1980’s Heavy Metal Kids Turned Out OK

Relax, Mom and Dad. The kids aren’t really into Satan.

A new study claims that kids who listened to heavy-metal music in the 1980s turned into “middle-class, gainfully employed, relatively well-educated” adults. That is, despite taking in hour after hour of people screaming about sex, drugs, suicide and the devil himself, most of heavy metal’s fans turned out OK. All those warning labels on albums brought to you by Tipper Gore were a giant waste of time and money.

The study, which was just published in the journal “Self and Identity,” included 377 adults, about half of whom described themselves as heavy-metal fans. Compared with the kids who listened to other kinds of music the metal fans were actually less likely to seek psychological counseling and more likely to say they had no regrets about what they had done when they were younger.

What does this mean? It’s hard to draw any definitive conclusions. Perhaps the metal music was, as the authors suggest, a way of coping with the problems of adolescence. And really, who can blame teens for preferring Black Sabbath over a mewing shrink trying to dig up their innermost secrets? Or maybe the parents of metal heads were just less likely to take their kids to therapy in the first place.

Other studies — and, yes, this question has been taken up by academics before — do suggest a correlation between experiences of depression in teens and listening to heavy-metal music.

Katrina McFerran, a researcher at the University of Melbourne, reported in 2011 on her survey of the listening habits of 1,000 young people. She found that while most tended to feel better after listening to music — it can block out the noise of crowds, lift their mood or give them energy — young people at risk for depression listened to the same things over and over again and often it was heavy metal. “If this behavior continues over a period of time then it might indicate this young person is suffering from depression or anxiety, and at worst, might suggest suicidal tendencies.”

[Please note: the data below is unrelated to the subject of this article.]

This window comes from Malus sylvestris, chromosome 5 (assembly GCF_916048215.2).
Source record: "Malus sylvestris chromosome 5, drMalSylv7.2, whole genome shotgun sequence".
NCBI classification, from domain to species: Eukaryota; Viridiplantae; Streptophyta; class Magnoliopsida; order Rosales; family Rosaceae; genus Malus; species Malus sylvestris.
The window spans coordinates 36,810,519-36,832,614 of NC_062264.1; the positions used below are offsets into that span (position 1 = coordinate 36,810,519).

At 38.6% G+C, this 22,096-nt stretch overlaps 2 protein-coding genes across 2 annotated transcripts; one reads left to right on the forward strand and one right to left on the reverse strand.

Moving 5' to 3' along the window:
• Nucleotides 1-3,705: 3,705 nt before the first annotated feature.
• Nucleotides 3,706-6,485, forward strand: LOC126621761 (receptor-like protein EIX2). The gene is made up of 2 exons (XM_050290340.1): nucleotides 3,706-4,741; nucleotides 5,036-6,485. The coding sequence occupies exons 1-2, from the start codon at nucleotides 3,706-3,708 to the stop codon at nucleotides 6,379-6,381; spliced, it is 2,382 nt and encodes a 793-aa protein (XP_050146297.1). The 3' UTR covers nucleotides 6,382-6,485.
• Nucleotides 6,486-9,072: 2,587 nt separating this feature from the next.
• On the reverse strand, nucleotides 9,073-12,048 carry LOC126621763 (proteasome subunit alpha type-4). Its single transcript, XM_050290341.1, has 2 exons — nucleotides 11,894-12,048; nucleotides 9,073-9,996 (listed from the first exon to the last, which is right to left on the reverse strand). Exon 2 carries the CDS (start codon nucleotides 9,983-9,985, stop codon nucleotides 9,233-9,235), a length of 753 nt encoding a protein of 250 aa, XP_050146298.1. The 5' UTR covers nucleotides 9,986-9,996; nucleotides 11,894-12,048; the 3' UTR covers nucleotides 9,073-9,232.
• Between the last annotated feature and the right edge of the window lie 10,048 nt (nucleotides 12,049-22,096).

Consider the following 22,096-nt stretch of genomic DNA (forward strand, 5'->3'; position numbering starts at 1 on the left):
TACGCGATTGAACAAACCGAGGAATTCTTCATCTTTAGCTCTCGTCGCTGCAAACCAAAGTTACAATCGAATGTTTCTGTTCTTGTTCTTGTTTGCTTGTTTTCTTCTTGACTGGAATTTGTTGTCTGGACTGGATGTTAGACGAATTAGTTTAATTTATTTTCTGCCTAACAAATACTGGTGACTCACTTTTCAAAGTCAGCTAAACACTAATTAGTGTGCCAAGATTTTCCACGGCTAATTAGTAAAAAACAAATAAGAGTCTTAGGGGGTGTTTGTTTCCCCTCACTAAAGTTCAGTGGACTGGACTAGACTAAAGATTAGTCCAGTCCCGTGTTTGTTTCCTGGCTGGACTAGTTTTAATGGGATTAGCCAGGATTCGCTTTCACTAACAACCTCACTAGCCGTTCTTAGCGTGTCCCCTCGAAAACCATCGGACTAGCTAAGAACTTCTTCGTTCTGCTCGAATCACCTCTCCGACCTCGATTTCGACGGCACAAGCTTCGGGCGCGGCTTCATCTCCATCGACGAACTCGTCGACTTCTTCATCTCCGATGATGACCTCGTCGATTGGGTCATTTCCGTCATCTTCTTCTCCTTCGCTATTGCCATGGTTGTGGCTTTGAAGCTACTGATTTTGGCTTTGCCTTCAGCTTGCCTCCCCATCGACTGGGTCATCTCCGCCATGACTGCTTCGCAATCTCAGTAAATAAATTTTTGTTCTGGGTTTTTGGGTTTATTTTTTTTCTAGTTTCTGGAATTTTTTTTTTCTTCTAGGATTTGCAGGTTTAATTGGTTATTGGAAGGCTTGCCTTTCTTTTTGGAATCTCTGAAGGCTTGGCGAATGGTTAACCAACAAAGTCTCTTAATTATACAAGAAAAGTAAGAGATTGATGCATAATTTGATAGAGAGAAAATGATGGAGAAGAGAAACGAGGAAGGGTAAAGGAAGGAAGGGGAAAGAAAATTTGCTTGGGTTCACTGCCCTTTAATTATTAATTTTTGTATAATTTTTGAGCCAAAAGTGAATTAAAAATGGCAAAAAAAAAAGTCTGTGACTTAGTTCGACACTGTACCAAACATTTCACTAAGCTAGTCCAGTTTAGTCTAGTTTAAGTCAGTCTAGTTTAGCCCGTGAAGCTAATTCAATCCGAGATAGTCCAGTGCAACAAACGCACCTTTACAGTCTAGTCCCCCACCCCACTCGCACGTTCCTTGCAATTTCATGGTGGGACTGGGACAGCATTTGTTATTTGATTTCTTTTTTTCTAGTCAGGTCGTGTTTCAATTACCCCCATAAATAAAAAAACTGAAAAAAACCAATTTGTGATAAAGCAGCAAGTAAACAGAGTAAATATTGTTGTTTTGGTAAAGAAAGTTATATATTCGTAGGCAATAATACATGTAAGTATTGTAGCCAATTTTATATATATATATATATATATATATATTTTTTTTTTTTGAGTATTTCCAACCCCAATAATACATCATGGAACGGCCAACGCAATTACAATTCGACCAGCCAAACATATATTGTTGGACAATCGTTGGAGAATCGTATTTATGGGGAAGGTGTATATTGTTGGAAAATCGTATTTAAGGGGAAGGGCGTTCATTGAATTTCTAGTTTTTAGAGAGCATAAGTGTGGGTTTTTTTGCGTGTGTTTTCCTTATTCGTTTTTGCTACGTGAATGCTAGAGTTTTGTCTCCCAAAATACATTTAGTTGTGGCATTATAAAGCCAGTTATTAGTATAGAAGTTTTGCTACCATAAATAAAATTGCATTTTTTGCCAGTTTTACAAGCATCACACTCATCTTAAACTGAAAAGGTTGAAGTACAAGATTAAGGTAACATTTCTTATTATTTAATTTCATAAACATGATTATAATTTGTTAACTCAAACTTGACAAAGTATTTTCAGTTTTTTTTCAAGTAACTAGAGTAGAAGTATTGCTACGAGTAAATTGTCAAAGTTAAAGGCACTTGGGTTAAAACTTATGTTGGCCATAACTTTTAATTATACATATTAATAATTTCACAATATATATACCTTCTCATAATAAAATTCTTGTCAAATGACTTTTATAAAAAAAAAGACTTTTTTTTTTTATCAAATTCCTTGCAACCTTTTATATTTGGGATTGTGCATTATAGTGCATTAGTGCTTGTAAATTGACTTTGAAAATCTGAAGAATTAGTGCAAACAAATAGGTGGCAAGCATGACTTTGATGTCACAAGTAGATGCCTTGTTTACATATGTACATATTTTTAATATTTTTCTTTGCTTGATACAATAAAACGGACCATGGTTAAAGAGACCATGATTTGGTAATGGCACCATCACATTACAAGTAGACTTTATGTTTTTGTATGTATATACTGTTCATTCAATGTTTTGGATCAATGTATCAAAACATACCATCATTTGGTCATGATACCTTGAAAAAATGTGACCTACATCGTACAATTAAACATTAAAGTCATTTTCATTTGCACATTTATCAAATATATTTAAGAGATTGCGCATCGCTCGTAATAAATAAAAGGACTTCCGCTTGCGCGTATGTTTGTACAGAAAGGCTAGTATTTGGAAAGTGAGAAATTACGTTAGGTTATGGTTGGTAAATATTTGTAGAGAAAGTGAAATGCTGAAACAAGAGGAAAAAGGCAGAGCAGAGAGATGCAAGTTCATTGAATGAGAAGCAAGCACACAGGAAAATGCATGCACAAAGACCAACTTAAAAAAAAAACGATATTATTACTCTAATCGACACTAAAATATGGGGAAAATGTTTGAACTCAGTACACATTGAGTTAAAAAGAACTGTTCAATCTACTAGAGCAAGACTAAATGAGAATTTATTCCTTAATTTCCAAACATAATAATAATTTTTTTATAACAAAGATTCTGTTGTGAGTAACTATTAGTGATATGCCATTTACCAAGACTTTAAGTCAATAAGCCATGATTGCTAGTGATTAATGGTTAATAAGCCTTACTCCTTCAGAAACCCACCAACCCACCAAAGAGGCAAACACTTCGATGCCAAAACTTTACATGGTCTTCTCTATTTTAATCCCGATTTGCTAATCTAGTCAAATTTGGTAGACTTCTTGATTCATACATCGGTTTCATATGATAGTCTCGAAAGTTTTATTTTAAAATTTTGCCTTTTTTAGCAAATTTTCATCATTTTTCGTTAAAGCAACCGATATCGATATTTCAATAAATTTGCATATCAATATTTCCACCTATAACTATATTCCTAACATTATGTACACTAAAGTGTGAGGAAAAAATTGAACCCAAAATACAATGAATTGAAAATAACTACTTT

Of course, it might be the suicidal tendencies leading to the musical tastes not the other way around. Clinically depressed people in the 1980s probably likely weren’t enjoying New Kids on the Block. That really would have put them over the edge.

Meanwhile, other studies suggest that many smart teenagers are attracted to heavy metal over happy pop tunes. Studying over a thousand members of the National Academy for Gifted and Talented Youth in Britain, Stuart Cadwallader, a psychologist at the University of Warwick in England, found that while more students listed rock or R&B, a third of the students surveyed put heavy metal in their top five genres.

“We are looking at a group with lower than average self-esteem that does not feel quite as well adjusted. They feel more stressed out and turn to heavy metal as a way of relieving that stress,” he wrote. “Participants said they appreciated the complex and sometimes political themes of heavy metal music more than perhaps the average pop song. It has a tendency to worry adults a bit but I think it is just a cathartic thing. It does not indicate problems.”

The bottom line, unfortunately, is we know little about what impact media — be it music, movies or video games — has on young people.

As the authors of the “Self and Identity” article led by psychologist Tasha Howe of Humboldt State University, acknowledge, “The participants were volunteers who had access to Facebook and Survey Monkey and wanted to tell their stories anonymously to researchers. Thus they may be higher functioning than other metal heads who may have died early, declined to participate, or experienced problems in employment, relationships, and so on as they grew up.”

Well, yes, that seems like a rather large caveat. Not only would the people likely to participate in such surveys be members of, broadly speaking, the middle class. They would also have something to prove. That is, they wanted to show there was nothing wrong with them when they were teenagers and there’s nothing wrong with them now.

And maybe they’re right. The things that tend to affect whether we turn into well-adjusted adults have a lot more to do with our family structure, education, health and disposable income than what kind of music we listen to.

But just to be on the safe side, maybe I’ll keep Megadeth off the kids’ playlist.


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